‘Joiners, bricklayers, miners, stockingers – all transformed into soldiers overnight, all under the great delusion that it would be over by Christmas, “Let’s get it over and done with”. – ‘They knew not what they were doing’ – No-body did!’ (47)
In ‘Half a Lifetime In The 20th Century’, Charles Sanderson spends a large portion of his memoir focusing on war and memory. Discussing both World War One and Two in depth, Charles recounts growing up through WWI and his contribution in WWII. Sectioned into a chapter in his memoir as ‘The Melting Pot- End of an age?’ (46), by referring to WWI as the ‘end of an age’, Charles and his feelings about the war are perfectly clear through his careful selection of his chapter title. ‘I was approaching my eight birthday when the 1914 war broke out. World shaking events register indelibly, even in the mind of a child.’ (46). Admitting the outbreak of WWI had permanently remained in his thoughts, Charles gives us a first-hand account of children growing up in Britain during WWI.
Charles also gives an account of what it was like as a child seeing soldiers parade through the town, ‘In areas like ours, the appearance of a body of marching soldiers preceded by a military band, all sometimes in dress uniform, was the cause of great excitement and admiration’ (47). This ‘excitement and admiration’, continues as Charles confesses an injury he got trying to get a better view of the troops passing through the town!
‘I have a permanent reminder of one such occasion in the shape of a scar on my right lower palm, sustained when climbing a fence in order to get a better view of some troops… ‘What a sight! – Cheerful, happy, care-free young men, with their packs on their backs and rifles over their shoulders’ (47).
Although Charles reminisces about young men marching through the town and how they were a sight to the public, appearing to be ‘care-free young men’ in the eyes of a young child, Charles also reflects on the loss and horrors of WWI: ‘Volunteers got thinner and thinner so making it necessary for the government to introduce conscription’ (49). Mentioning conscription adds a harrowing undertone to Charles’ memoir, reminding his readers about the loss of men during WWI. These harrowing reminders in Charles’ memory is reflecting on again, this time through personal family experience.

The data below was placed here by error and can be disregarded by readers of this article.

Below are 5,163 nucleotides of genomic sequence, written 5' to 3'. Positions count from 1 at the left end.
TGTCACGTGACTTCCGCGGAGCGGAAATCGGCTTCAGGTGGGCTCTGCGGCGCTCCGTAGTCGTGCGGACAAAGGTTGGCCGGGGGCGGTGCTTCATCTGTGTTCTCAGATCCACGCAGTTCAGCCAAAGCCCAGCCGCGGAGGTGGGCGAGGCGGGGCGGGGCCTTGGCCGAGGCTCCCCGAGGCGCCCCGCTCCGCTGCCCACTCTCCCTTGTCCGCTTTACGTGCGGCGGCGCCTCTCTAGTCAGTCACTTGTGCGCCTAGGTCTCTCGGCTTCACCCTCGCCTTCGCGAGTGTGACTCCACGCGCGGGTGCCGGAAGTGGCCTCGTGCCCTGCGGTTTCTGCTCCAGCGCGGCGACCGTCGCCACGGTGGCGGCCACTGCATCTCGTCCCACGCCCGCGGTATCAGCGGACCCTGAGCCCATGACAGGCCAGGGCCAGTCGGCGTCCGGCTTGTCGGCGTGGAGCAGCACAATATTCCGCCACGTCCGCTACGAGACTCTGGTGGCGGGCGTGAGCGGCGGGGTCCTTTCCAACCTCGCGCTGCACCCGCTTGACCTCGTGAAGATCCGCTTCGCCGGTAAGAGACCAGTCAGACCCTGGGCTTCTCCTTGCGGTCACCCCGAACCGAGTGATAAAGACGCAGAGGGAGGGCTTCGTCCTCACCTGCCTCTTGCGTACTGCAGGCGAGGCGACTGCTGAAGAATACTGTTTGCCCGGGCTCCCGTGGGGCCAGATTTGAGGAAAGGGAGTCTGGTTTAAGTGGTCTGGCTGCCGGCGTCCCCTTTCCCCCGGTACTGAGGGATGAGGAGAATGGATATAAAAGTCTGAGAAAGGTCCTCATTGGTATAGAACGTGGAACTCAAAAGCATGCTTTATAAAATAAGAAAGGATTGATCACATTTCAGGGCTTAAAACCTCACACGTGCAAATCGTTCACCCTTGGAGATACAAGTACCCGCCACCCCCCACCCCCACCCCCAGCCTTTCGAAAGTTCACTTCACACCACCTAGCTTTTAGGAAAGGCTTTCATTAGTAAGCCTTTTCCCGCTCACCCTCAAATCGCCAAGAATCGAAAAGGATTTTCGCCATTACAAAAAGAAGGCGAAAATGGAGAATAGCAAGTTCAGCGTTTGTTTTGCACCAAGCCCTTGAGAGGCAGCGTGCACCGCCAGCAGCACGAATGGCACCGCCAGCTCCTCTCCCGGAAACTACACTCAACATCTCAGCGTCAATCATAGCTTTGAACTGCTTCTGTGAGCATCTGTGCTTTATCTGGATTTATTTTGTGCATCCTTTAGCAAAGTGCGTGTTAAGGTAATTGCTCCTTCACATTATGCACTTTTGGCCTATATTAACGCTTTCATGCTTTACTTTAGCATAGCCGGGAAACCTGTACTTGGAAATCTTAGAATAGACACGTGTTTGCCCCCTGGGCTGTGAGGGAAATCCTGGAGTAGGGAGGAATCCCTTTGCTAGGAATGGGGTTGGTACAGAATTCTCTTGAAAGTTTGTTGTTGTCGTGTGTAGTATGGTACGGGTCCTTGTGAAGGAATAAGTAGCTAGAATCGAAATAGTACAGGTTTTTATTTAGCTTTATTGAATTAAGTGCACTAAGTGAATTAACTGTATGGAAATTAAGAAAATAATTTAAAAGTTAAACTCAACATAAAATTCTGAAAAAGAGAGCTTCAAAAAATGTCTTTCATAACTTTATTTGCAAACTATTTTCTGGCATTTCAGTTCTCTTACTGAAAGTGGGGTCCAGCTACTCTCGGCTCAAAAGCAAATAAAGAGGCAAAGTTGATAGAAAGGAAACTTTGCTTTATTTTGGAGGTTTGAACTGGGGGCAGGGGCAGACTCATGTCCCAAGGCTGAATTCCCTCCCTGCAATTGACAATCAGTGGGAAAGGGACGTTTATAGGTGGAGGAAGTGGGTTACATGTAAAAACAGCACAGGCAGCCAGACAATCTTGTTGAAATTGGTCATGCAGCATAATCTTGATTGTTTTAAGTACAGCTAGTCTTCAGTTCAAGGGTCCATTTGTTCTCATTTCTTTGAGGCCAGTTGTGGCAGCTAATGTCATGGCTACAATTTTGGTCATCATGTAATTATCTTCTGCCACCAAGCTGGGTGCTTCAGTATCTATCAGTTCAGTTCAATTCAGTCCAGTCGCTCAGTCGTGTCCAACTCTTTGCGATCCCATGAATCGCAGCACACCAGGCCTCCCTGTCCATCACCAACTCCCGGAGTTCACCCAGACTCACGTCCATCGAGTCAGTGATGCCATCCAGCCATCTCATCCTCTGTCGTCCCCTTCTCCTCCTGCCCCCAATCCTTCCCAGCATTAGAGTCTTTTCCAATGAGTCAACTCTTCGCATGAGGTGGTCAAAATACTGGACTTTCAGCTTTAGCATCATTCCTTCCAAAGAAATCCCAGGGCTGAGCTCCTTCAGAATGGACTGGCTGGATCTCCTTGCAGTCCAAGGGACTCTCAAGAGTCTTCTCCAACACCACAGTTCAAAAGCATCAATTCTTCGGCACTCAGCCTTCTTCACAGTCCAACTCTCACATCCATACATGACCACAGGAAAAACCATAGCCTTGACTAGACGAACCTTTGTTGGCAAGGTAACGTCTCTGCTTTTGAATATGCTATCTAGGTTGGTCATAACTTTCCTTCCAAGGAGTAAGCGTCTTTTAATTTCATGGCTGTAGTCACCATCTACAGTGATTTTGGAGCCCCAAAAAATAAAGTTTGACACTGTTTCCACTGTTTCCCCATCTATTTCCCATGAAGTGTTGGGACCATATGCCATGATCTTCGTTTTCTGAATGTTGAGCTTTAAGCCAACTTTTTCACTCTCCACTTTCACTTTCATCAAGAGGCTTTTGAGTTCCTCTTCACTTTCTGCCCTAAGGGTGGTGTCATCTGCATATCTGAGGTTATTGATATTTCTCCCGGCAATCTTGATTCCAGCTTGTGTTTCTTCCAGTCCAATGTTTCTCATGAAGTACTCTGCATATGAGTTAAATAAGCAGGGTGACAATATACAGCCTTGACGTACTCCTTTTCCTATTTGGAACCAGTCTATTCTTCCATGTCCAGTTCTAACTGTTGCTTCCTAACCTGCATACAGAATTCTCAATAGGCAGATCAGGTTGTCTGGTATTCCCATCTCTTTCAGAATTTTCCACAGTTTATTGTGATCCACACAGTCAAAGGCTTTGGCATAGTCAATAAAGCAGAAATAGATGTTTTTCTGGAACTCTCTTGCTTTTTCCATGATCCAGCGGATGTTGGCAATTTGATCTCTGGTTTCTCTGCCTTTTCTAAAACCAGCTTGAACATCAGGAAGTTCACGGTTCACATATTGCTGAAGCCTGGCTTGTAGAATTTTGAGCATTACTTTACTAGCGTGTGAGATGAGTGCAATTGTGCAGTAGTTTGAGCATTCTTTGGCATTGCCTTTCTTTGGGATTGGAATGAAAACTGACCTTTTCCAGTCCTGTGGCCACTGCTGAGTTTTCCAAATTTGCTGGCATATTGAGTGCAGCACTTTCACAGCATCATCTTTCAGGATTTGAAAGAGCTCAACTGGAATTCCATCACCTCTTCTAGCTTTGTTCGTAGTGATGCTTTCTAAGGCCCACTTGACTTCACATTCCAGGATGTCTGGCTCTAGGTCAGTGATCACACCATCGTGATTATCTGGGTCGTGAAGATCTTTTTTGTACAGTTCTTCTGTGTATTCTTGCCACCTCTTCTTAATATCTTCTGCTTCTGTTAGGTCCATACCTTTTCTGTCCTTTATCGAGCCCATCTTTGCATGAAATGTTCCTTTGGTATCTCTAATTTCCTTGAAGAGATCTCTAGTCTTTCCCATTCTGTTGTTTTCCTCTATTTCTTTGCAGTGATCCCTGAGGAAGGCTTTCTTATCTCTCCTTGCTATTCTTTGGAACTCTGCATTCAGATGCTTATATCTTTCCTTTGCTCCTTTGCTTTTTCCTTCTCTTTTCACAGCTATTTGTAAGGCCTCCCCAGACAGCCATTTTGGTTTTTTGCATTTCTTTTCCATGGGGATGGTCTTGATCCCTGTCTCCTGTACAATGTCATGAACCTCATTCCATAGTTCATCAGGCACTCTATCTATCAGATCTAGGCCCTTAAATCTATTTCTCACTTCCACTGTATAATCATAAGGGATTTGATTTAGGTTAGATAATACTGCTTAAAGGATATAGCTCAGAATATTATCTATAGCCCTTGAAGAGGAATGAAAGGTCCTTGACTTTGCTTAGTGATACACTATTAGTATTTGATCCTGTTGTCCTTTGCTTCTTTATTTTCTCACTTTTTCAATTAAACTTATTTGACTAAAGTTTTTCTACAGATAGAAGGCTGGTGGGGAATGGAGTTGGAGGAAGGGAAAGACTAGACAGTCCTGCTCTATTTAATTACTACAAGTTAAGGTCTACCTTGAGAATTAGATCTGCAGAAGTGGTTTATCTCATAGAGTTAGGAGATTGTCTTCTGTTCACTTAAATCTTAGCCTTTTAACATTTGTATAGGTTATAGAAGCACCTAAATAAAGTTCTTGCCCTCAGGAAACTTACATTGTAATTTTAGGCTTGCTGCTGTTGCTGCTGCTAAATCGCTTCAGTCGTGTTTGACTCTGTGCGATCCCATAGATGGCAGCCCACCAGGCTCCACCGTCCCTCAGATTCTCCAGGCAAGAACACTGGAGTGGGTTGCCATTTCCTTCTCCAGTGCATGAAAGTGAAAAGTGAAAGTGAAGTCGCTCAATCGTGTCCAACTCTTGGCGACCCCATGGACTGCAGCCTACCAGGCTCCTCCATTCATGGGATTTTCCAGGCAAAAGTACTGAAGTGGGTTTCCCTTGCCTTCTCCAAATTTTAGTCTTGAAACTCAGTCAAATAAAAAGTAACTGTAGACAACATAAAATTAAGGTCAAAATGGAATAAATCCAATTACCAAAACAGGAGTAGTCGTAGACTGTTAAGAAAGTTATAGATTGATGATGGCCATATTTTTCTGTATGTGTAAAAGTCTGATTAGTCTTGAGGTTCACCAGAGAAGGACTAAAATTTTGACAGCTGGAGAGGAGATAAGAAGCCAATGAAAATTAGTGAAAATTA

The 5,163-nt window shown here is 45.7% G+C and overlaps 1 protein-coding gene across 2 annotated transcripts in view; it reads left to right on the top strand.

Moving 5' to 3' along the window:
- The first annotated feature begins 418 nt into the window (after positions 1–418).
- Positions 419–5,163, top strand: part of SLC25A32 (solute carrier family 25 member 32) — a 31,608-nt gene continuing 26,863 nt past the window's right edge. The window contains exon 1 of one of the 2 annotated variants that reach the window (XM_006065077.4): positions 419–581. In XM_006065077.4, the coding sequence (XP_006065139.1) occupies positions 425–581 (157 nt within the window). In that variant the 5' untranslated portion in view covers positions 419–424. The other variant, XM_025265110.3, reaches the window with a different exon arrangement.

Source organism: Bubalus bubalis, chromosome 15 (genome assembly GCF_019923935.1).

‘I had three cousins…who were each called up in turn…it nearly broke his mother’s heart…The elder son came back gassed…The second son came back unscathed…but the young boy was killed in France…though she lived to be an old woman, never got over his death. Something went out of her; her heart went dead.’ (49)
Charles uses his memoir to delicately inform the reader of the loss his family faced during the war. His cousins and aunt faced devastating loss in WWI and it is obvious that this part of his family never quite recover. ‘I had yet another aunt with just two boys. The elder one was lost in France, reported missing but she never believed him to be dead. She snatched at anything in after years to keep her hope alive.’ (50). This overwhelming loss in Charles’ family signifies how devasting WWI was to families, not only in towns like Sutton-in-Ashfield, but all over Britain.
Charles also uses his memoir to discuss how women were affected by the war: ‘Women in times of stress, are often more discerning than their men, especially in time of war…knowing they alone now bear the burden of fending for their children’ (48). Although Charles never engages with women’s rights, his acknowledgment of women and their determination to overcome struggle in war simply demonstrates his respect for women, and how he admired them filling the position of men, not only in work but also in the family. This observation of women in war is explored by Gail Braybon, who states: ‘It is therefore important to consider not only women’s experiences and their own feelings about the war, but the perceptions of their observers…These reveal much about general views of women’s capabilities’ (141). These general views Charles has on women and their capability during the war highlights the respect for women Charles had even as a child.
This observation of women is continued as he reflects on the moment of realisation about the brutality of war, ‘Women who had shown a brave face were quietly weeping and the sight of this may have made me realise then, in my child way, that war was no game’ (48). This moment in Charles’ childhood when he realised that ‘war was no game’ is a sad and yet enlightening moment in his memoir, understanding the courage of both men and women, we can only assume Charles’ outlook is changed forever.
‘If these home tragedies made such an impression on the mind of a child, like I would be then, one wonders how grown people who lived long enough to know what bereavement meant, felt about it all…1914/18 was a terrible, terrible war’ (50)
Sanderson, Charles Whiten. ‘Half a Lifetime in the 20th Century’ Burnett Archive of Working Class Autobiographies. University of Brunel Library. Special Collections. 688.
688 SANDERSON, Charles Whiten, ‘Half a Lifetime in the 20th Century: A Book of Memoirs’, TS, pp.115 (c.78,000 words). Extracts published in Mansfield and North Nottinghamshire Chronicle Advertiser (Chad), 13 March – 31 July 1980 (Sutton-in-Ashfield Library). Brunel University Library.
 Braybon, Gail. ‘Women and the War’. The First World War in British History. Ed. Stephan Constantine, Maurice W Kirby and Mary B Rose. London: Hodder Headline PLC, 1995, 141-168.
Fussell, Paul. The Great War and Modern Memory. Oxford: Oxford University Press, 2013.
Bech, Bill ‘War Memorial, 1914-1918’. Horsham District Council: Horsham Museum & Art Gallery; http://www.artuk.org/artworks/war-memorial-19141918-77865
‘Britain’s War Workers’ https://www.express.co.uk/news/uk/433207/The-heroines-who-fought-on-the-home-front